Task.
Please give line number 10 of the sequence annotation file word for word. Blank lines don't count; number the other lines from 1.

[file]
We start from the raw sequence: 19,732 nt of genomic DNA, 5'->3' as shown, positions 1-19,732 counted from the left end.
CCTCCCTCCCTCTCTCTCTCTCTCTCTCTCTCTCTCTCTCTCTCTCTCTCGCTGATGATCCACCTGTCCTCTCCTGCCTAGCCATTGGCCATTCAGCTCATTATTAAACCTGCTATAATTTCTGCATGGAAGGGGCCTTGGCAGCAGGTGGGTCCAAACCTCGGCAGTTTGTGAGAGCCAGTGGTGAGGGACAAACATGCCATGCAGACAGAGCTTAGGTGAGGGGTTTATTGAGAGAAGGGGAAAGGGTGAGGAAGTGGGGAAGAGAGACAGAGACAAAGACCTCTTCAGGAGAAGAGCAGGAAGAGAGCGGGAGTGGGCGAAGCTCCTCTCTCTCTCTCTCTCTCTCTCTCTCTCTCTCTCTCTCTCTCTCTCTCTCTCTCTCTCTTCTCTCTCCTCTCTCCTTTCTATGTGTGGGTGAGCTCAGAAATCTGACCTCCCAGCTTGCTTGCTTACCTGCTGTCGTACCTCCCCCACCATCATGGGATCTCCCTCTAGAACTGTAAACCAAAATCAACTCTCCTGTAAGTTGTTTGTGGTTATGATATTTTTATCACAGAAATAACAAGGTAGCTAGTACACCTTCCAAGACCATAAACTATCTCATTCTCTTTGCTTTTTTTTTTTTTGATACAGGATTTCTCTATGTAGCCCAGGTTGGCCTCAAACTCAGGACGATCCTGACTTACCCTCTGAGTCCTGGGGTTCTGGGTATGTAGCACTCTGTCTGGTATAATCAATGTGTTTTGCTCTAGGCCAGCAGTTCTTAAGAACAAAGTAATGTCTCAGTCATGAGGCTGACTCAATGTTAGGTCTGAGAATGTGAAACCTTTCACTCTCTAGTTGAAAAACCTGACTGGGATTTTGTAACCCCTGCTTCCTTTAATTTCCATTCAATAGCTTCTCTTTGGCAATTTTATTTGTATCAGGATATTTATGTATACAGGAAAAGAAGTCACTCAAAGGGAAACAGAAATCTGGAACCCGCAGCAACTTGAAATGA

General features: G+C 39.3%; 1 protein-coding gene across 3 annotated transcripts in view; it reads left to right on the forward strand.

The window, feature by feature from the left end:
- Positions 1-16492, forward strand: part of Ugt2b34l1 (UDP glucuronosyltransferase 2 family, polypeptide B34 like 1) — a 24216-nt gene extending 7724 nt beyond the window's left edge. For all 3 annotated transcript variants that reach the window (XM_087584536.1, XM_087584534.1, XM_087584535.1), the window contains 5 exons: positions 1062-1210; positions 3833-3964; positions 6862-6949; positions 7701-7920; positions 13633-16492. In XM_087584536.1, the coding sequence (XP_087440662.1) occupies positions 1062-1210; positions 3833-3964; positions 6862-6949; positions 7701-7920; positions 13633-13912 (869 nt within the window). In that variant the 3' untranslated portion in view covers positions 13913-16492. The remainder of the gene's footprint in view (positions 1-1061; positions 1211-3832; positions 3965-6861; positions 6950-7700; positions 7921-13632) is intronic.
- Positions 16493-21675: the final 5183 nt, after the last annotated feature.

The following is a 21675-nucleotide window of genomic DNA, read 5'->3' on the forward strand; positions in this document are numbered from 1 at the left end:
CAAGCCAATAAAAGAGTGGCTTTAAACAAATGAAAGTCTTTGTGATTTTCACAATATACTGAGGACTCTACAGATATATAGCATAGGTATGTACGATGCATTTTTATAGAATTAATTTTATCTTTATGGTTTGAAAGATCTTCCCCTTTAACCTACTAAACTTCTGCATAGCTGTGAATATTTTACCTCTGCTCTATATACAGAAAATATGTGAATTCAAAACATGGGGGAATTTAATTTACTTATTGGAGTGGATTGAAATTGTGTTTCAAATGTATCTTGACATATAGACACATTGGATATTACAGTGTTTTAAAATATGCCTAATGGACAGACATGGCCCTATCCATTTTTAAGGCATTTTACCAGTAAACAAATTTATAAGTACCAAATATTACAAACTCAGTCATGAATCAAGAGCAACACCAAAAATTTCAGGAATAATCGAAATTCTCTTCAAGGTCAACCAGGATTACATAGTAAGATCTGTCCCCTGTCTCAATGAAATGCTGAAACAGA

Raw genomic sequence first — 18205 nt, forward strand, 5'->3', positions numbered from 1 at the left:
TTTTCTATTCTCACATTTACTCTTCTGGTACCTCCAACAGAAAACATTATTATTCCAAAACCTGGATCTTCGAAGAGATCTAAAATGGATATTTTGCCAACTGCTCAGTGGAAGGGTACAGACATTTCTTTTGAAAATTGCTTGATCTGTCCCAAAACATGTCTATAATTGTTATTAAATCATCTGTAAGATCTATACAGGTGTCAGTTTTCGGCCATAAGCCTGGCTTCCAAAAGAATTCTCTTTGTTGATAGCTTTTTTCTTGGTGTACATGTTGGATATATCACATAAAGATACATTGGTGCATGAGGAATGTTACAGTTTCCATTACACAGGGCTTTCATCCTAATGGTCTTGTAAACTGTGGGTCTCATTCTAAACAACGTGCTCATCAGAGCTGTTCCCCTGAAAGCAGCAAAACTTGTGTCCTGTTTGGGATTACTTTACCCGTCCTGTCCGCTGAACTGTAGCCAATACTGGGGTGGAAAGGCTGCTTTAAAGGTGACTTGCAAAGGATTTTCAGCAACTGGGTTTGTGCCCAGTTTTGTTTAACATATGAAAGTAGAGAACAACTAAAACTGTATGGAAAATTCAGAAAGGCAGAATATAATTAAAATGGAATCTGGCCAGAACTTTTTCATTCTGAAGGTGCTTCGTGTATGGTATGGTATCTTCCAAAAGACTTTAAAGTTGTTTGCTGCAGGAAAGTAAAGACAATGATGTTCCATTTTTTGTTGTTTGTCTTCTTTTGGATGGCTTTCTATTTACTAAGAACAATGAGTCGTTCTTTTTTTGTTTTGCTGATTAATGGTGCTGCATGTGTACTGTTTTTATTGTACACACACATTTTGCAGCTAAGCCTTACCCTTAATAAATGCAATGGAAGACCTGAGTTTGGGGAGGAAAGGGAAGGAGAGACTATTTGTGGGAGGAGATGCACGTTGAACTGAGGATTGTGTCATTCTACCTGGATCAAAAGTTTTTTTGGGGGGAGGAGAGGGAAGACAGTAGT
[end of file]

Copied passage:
TTTTCTATTCTCACATTTACTCTTCTGGTACCTCCAACAGAAAACATTATTATTCCAAAACCTGGATCTTCGAAGAGATCTAAAATGGATATTTTGCCAACTGCTCAGTGGAAGGGTACAGACATTTCTTTTGAAAATTGCTTGATCTGTCCCAAAACATGTCTATAATTGTTATTAAATCATCTGTAAGATCTATACAGGTGTCAGTTTTCGGCCATAAGCCTGGCTTCCAAAAGAATTCTCTTTGTTGATAGCTTTTTTCTTGGTGTACATGTTGGATATATCACATAAAGATACATTGGTGCATGAGGAATGTTACAGTTTCCATTACACAGGGCTTTCATCCTAATGGTCTTGTAAACTGTGGGTCTCATTCTAAACAACGTGCTCATCAGAGCTGTTCCCCTGAAAGCAGCAAAACTTGTGTCCTGTTTGGGATTACTTTACCCGTCCTGTCCGCTGAACTGTAGCCAATACTGGGGTGGAAAGGCTGCTTTAAAGGTGACTTGCAAAGGATTTTCAGCAACTGGGTTTGTGCCCAGTTTTGTTTAACATATGAAAGTAGAGAACAACTAAAACTGTATGGAAAATTCAGAAAGGCAGAATATAATTAAAATGGAATCTGGCCAGAACTTTTTCATTCTGAAGGTGCTTCGTGTATGGTATGGTATCTTCCAAAAGACTTTAAAGTTGTTTGCTGCAGGAAAGTAAAGACAATGATGTTCCATTTTTTGTTGTTTGTCTTCTTTTGGATGGCTTTCTATTTACTAAGAACAATGAGTCGTTCTTTTTTTGTTTTGCTGATTAATGGTGCTGCATGTGTACTGTTTTTATTGTACACACACATTTTGCAGCTAAGCCTTACCCTTAATAAATGCAATGGAAGACCTGAGTTTGGGGAGGAAAGGGAAGGAGAGACTATTTGTGGGAGGAGATGCACGTTGAACTGAGGATTGTGTCATTCTACCTGGATCAAAAGTTTTTTTGGGGGGAGGAGAGGGAAGACAGTAGT